HINDFOOT

Hindfoot 2018-02-27T16:19:03+00:00

Plantar Fasciitis

This is the inflammation of the plantar fascia. It is a thick band of connective tissue that begins at the metatarsal heads and runs all the way along the arch to the bottom of the foot. When repeated motion occurs about the foot, the plantar fascia is strained and this causes micro tears. Over time, the pulling of the fascia at the heel bone can cause a bony formation that protrudes from the front medial plantar of the heel where the fascia attaches.

Common Causes of Plantar Fasciitis

  • pregnancy
  • weight gain, muscular conditioning, body weight relative to body height
  • overuse in terms of walking and standing for long periods of time
  • unsupportive footwear
  • hyperpronation and hypersupination (excessive rotation and excessive rolling outward)
  • forefoot mal-alignment

Common Symptoms of Plantar Fasciitis

  • muscle strain in the back and hips by shifting the body weight onto the lateral part of the foot
  • pain where the heel and arch meet where there is pain across the underside of the foot
  • exceptional pain with walking after a night’s sleep or a long period of resting
  • continual pain that is worse at the end of the day

Treatment Options for Plantar Fasciitis

Orthotics that are prescribed by a doctor. These orthotics will support the skeleton, the muscles, and the fascia. Orthotics are a long-term solution to prevent reoccurrence of the problem. It is important that the individual leaves the supportive footwear beside his/her bed so that he/she can put them first thing in the morning.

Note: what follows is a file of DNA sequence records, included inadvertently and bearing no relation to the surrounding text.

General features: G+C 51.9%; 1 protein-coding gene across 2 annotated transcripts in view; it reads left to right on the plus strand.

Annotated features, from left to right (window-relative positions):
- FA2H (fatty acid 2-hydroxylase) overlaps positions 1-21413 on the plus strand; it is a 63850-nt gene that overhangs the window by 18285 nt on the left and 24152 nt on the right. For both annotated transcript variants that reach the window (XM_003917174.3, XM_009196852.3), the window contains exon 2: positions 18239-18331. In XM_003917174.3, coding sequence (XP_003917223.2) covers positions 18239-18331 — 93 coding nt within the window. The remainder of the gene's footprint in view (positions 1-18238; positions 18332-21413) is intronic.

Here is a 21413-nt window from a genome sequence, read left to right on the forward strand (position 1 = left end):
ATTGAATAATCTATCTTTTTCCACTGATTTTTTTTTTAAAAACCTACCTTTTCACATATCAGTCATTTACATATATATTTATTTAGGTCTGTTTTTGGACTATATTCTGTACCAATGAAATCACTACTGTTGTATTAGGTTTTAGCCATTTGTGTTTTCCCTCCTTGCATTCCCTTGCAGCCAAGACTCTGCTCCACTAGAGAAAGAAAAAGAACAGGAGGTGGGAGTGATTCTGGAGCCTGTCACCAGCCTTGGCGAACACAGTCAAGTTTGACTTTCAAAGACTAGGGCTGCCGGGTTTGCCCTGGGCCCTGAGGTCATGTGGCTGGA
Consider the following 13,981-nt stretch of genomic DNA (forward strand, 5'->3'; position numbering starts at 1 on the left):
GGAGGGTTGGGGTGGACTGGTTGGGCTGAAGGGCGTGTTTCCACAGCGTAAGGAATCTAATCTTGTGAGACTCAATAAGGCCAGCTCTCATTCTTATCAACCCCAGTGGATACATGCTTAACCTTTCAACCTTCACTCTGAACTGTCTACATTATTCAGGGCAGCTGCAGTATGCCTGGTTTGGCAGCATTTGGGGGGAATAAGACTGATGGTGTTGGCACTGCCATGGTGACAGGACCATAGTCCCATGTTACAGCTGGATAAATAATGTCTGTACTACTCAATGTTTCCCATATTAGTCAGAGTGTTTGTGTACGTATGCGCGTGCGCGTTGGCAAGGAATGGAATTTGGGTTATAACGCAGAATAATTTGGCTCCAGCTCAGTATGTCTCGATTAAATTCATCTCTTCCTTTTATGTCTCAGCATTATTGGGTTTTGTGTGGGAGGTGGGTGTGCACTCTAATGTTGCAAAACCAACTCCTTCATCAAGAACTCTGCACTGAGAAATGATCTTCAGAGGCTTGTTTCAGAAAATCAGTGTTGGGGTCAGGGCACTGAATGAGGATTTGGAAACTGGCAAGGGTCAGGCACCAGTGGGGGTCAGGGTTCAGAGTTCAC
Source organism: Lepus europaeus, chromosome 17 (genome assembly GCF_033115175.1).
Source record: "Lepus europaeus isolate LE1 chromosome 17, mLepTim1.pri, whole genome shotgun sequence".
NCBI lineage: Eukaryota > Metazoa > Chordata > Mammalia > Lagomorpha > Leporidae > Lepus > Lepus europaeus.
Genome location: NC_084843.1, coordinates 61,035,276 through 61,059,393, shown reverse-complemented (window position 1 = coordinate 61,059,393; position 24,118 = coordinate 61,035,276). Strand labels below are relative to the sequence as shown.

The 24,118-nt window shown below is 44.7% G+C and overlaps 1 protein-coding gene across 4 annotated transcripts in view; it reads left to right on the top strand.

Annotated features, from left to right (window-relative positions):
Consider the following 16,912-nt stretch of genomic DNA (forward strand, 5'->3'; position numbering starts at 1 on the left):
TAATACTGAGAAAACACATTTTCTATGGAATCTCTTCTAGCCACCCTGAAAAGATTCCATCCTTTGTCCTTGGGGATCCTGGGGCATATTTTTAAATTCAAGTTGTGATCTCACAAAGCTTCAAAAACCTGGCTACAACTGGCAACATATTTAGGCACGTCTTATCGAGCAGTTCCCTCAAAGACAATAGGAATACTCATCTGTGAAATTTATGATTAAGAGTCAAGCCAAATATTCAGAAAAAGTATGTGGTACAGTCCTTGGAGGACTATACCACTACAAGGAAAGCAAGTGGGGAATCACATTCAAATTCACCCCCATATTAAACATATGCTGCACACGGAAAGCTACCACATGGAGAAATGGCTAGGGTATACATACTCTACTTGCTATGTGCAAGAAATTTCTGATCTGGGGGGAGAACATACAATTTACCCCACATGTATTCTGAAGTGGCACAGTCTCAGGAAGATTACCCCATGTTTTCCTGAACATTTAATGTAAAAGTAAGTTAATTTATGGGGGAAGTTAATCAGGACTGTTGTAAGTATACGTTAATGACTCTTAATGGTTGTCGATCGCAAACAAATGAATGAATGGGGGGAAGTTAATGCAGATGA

The orthotics should include: forefoot postings to correct the forefoot alignment; a cupped heel to distribute pressure evenly and away from the centre of the heel; heel raise to lessen tension from muscle tightening; arch support to stabilize and relieve the muscles and soft tissue.

Types of Footwear for Plantar Fasciitis

Stable footwear that includes orthopaedic and therapeutic shoes.
These shoes must have a wide base that provides medial and lateral support. This kind of support can be applied to athletic shoes, sandals, boots, and walking shoes.
A rocker forefoot sole allows a person’s manner of walking without bending through the metatarsal joints and decreases fascia elongation at toe-off.

Weak Ankles

Weak ankles are mainly a result of loose ligament structures that allow the ankle to pronate excessively.

Common Causes of Weak Ankles

  • unsupportive footwear
  • deltoid ligament laxity, that is weak musculature
  • weight gain
  • aging
  • heel-ankle, midfoot, or forefoot mal-alignment
  • overuse where muscles have to work harder which results in increased reliance on ligaments

Common Symptoms of Weak Ankles

  • pain or inflammation along the Achilles tendon
  • ankle pain or inflammation
  • night cramps, aching, fatigued legs
  • joint pain and muscle fatigue in the knees and back due to poor alignment
  • heel pain or inflammation where the arch meet the heel
  • morning stiffness in the ankle
  • pain or inflammation along the shin bone

Treatment Options for Weak Ankles

Orthotics that are prescribed by a doctor. These orthotics should include a medial longitudinal arch support that reflects the patient’s foot type and flexibility; a cupped heel to control heel eversion; extra wedging that can be placed under the medial side of the heel or forefoot to fix mal-alignment.

Types of Footwear for Weak Ankles

Stable footwear that includes orthopaedic and therapeutic shoes.
The orthotics should be built with a wide sole base that provides medial and lateral support which can be used in sandals, boots, athletic shoes, and walking shoes.

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